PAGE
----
These pages are generally above following the likes of the Casey Anthony trial, but now that it’s over, I call to your attention a very wise editorial by Alan Dershowitz in today’s Wall Street Journal in which Professor Dershowitz explains why the result in the trial was correct. The whole is well worth reading, but here is one part I particularly like:
A criminal trial is never about seeking justice for the victim. If it were, there could be only one verdict: guilty. That’s because only one person is on trial in a criminal case, and if that one person is acquitted, then by definition there can be no justice for the victim in that trial.
A criminal trial is neither a whodunit nor a multiple choice test. It is not even a criminal investigation to determine who among various possible suspects might be responsible for a terrible tragedy. In a murder trial, the state, with all of its power, accuses an individual of being the perpetrator of a dastardly act against a victim. The state must prove that accusation by admissible evidence and beyond a reasonable doubt….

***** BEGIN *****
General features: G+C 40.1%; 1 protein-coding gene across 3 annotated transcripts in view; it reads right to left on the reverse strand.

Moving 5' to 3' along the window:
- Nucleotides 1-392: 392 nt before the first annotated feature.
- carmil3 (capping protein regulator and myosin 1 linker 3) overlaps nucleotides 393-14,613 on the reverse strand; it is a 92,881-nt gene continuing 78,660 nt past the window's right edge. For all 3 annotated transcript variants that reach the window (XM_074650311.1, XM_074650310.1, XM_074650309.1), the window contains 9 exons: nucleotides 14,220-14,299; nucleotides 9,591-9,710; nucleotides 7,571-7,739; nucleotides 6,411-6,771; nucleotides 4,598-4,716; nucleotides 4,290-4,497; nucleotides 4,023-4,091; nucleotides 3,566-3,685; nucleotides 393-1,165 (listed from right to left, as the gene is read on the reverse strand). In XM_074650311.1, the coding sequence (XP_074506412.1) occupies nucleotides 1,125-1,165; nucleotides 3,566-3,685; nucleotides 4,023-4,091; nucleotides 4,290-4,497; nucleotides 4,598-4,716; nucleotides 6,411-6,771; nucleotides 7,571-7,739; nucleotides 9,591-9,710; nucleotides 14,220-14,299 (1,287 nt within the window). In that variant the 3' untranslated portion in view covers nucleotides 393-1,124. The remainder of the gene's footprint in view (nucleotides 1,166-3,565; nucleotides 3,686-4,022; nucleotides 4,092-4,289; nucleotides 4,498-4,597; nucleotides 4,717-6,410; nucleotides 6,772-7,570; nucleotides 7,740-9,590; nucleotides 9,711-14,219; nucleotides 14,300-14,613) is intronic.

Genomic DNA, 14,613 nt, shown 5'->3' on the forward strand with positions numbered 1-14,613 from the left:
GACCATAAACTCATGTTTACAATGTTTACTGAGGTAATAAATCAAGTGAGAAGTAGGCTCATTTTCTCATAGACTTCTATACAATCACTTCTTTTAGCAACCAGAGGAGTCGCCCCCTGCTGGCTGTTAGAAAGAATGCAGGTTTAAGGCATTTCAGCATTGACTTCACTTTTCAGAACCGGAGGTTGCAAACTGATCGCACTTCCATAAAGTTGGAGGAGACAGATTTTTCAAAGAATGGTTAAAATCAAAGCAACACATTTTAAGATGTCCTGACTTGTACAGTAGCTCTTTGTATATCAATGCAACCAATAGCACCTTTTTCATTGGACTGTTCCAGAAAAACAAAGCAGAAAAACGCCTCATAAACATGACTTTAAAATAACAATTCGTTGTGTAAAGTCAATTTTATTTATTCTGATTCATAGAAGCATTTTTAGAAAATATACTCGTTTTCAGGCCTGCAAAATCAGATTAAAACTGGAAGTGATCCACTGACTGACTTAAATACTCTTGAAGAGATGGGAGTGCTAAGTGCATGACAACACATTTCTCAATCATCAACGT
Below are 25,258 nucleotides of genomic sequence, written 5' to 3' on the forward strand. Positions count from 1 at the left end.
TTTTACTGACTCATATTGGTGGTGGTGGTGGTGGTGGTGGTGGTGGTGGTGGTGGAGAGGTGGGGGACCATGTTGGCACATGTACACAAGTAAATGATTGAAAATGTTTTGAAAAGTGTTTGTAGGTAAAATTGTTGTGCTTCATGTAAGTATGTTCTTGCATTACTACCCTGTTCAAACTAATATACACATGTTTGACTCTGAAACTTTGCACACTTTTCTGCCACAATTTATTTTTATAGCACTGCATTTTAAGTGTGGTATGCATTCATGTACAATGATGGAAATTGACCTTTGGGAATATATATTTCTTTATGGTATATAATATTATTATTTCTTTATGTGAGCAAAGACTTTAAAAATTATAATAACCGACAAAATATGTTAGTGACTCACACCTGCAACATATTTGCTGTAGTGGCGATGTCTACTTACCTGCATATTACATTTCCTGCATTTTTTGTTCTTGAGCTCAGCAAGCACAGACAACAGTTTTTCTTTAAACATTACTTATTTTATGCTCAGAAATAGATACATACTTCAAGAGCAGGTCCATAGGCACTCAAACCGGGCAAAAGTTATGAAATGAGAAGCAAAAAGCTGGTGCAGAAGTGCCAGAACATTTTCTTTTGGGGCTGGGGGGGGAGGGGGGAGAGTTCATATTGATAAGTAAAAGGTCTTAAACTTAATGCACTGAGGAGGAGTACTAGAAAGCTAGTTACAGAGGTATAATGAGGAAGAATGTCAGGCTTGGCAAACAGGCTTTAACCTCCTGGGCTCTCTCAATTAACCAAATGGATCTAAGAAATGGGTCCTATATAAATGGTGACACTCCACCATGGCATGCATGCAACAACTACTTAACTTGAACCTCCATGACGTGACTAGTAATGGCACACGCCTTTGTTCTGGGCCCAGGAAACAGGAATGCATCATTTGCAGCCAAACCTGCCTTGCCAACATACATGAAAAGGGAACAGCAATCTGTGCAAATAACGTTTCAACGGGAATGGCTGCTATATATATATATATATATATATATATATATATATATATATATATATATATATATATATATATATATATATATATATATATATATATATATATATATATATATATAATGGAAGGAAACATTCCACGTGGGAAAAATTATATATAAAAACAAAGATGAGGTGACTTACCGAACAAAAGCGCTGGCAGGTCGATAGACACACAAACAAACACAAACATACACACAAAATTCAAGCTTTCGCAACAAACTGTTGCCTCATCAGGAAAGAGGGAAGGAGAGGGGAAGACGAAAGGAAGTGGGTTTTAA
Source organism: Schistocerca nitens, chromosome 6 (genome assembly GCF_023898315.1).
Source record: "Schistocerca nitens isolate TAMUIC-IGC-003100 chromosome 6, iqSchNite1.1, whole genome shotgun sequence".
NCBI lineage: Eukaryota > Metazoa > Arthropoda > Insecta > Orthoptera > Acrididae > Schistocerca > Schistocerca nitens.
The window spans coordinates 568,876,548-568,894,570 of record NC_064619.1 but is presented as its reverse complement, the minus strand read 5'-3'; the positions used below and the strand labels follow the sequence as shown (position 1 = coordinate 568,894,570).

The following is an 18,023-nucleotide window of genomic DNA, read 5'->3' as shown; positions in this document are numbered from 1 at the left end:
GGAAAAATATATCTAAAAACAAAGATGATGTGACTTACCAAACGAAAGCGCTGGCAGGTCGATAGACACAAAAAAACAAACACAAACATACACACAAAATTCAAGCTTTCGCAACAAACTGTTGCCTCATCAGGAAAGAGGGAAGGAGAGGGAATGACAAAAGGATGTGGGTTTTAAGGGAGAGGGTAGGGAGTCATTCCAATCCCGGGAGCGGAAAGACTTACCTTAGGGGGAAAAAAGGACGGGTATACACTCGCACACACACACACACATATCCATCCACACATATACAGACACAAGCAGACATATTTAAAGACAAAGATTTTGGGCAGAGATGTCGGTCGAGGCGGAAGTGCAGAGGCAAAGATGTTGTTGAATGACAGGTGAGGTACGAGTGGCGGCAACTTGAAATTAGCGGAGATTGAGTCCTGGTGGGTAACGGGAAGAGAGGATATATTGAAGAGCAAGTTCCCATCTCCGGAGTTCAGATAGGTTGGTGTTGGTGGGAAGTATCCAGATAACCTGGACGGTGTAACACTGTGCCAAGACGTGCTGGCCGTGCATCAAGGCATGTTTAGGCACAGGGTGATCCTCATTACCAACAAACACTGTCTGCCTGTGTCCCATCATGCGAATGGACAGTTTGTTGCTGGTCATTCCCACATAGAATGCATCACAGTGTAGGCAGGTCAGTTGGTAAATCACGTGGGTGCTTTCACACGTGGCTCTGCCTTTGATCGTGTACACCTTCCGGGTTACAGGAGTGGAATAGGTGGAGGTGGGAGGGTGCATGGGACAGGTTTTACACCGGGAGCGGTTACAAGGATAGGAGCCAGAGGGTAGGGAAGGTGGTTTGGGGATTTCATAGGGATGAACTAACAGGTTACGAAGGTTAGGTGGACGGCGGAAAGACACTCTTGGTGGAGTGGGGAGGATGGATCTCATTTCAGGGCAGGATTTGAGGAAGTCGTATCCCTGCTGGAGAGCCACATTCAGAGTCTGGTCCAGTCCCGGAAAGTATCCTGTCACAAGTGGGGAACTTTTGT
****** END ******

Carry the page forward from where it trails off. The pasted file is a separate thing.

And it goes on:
This daunting standard finds its roots in the biblical story of Abraham’s argument with God about the sinners of Sodom.
One reason I like this passage is that it takes up an argument I have been pressing recently in these pages, namely, the difference between law and morality. When the question is no longer, What should I do?, but What should we, as a society, do?, and moreover, to answer that question we set up procedures and officials and enforce their decisions, including against people who may disagree with them, all manner of new considerations become relevant. This is why there is, and should be, a big difference between what’s moral and what’s legal. But go read Professor Dershowitz, because he says a lot of smart things on this topic.